Puerh Maocha

Tea type
Pu-erh Tea
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Earth, Licorice, Nuts, Smoke, Sweat, Wet Wood
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Loose Leaf
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Edit tea info Last updated by KittyLovesTea
Average preparation
195 °F / 90 °C 5 g 7 oz / 200 ml

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From Canton Tea Co

"The tea that I have brought back is a particularly rare and special one, a maocha from 3 individual 600 year old trees on Su’er’s land. Puerh maocha is rarely encountered outside of the Puerh producing community in Yunnan. Maocha is in fact an unfinished product; this is the raw material that is later taken to be made into Puerh cakes. But the Puerh farmers drink it all day, every day" – See more at: http://www.cantonteaco.com/blog/2013/06/puerh-maocha-from-600-year-old-trees/#sthash.OvtQBhIi.dpuf

About Canton Tea Co View company

Canton Tea Co is a London-based tea company trading in high grade, whole leaf Chinese tea. We have exclusive access to some of the best jasmine, white, green, oolong, black and authentic puerh teas available. In our first year, we scooped Six Golds at the 2009 Guild of Fine Food Great Taste Awards. Our Jasmine Pearls won the top three star gold award, endorsing it as the best available in the UK.

1 Tasting Note

1379 tasting notes

This Puerh warranted some research as I was not sure exactly what it was. It was a Canton Tea Club arrival from a while ago and I’ve finally got the curiosity to try it. The research shows that this Puerh is from Nan Nuo mountain in Yunnan, China and is traced back to three 600 year old trees that especially produce this tea. The idea of something being so remote sounds very special. I also found out that Maocha is Puerh that has not yet been turned into cakes, it’s known as ‘rough Puerh’. A lot of Puerh farmers drink it ‘unrefined’ such as this sample. Very interesting! Nice little story to go with whatever I’m about to experience.

Lets start with the raw leaves. They are long and whole (width folded in half) with some stem still attached. Also they are a blend of brown, dark brown, green and silver colours which have a lot of hairs and a super high gloss shine. They smell sweet and wooden with some smoke and must present.

Steeping method:
Yixing teapot – 200ml
Leaf – 5g
Temp – 90C

First Steep – 15 seconds
Colour is light yellow and bares a light smoke and earth.
Flavour is light, sweet yet smoky and somewhat musty. Though mellow it does have a subtle refreshing after taste that reminds me of licorice.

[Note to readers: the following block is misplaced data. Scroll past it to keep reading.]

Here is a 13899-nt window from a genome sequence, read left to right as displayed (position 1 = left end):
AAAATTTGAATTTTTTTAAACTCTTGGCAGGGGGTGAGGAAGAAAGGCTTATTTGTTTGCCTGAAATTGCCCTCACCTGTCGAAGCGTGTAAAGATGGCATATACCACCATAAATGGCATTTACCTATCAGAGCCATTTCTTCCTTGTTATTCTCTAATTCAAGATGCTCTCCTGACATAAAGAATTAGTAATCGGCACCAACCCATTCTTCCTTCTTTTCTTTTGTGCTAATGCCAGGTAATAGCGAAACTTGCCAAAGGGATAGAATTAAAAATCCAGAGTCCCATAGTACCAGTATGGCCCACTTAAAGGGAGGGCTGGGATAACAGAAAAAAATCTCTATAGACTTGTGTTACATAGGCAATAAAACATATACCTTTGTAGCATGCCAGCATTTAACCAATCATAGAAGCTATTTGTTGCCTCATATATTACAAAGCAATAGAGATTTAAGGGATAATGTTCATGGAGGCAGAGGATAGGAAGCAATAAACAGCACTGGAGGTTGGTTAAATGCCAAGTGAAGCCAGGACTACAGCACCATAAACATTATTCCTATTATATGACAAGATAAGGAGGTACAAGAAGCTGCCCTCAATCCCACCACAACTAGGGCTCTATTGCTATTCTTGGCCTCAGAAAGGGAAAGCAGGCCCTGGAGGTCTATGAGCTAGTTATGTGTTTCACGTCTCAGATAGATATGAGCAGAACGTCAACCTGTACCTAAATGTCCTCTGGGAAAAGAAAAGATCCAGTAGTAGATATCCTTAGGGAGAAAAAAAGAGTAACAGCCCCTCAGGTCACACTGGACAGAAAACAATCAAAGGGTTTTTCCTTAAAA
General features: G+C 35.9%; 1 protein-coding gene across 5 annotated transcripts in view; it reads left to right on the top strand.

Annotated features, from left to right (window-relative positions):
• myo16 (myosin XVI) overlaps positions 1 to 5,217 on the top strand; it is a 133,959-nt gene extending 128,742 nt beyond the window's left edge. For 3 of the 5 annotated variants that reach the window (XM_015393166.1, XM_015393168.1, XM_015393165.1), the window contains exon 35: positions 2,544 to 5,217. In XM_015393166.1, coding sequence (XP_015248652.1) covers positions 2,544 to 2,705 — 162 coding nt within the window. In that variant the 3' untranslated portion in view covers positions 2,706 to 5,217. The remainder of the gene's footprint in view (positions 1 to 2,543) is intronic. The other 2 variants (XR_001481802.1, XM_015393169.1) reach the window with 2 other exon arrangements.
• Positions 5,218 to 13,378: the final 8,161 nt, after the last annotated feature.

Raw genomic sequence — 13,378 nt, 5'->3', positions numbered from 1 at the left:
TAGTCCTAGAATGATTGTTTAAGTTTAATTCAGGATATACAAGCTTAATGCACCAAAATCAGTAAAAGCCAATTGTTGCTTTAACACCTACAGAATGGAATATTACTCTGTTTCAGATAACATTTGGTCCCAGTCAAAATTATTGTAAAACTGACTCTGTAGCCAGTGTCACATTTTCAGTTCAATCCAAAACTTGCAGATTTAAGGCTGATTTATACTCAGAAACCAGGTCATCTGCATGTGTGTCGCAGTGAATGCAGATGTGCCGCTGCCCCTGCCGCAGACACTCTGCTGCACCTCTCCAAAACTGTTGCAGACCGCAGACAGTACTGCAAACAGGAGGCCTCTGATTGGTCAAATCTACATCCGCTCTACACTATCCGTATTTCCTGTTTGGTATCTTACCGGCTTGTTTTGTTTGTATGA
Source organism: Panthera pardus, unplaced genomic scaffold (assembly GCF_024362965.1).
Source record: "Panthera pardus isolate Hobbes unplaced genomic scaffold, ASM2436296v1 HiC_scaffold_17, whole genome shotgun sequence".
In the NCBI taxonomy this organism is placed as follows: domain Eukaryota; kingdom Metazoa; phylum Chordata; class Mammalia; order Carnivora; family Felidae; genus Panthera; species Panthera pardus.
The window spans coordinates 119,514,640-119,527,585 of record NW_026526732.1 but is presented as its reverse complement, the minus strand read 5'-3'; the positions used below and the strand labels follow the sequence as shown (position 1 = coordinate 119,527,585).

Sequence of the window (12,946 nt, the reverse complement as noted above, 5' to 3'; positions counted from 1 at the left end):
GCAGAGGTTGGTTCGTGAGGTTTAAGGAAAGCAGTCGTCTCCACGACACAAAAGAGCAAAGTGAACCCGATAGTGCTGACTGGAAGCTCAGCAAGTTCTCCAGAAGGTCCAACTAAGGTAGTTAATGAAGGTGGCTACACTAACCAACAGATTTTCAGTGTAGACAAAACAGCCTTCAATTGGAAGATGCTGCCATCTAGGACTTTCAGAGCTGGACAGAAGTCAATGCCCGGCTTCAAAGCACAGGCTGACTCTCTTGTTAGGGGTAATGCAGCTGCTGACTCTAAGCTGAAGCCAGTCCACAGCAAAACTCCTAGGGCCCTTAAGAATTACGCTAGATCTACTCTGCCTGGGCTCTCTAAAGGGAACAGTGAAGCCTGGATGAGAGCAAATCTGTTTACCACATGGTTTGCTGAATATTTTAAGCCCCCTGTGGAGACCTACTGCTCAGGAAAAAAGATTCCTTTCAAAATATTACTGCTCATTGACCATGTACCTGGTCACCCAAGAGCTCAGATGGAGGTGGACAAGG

Second Steep – 25 seconds
Liquor scent is stronger and the smoke seems thick and smog like.
Flavour is more pronounced though still rather soft. Damp wood, earth,licorice and finishing with a sweet and smoky smog.

Third Steep – 35 seconds
No longer light in strength, this steep has some astringency as well as an increase in licorice tones. Not much wood remains though there is still some dampness in taste, along with a new dryness towards the after taste. Almost nutty like pistachio.

Fourth Steep – 40 seconds
Lighter than the previous steep. Remaining sweet and smoky with high licorice freshness and a lingering after taste.

Overall: I really enjoyed this Puerh, I found it similar to the Sheng I had earlier so there are similarities though I found this to be more interesting. It did not have as much flavour as I expected considering steep 4 was weakened somewhat, but that being said I will continue steeping it anyway and see how far I can take the leaves.

I took a before and after picture to show you.


It’s something I would consider buying in the future for when I don’t have time to fully commit to a nice piece of Puerh, seeing as I love to steep it for hours.

Flavors: Earth, Licorice, Nuts, Smoke, Sweat, Wet Wood

195 °F / 90 °C 5 g 7 OZ / 200 ML

I will have to try this Sweat-tea… LOL!


Oops my bad, meant to say sweet. Though now I think about it must always makes me think of sweat and it was musty.


I knew I was just ribbing you a bit!


I wonder who put sweat into the flavour database?


I don’t know but I have caught myself on occasion just about hitting the same tab for it.

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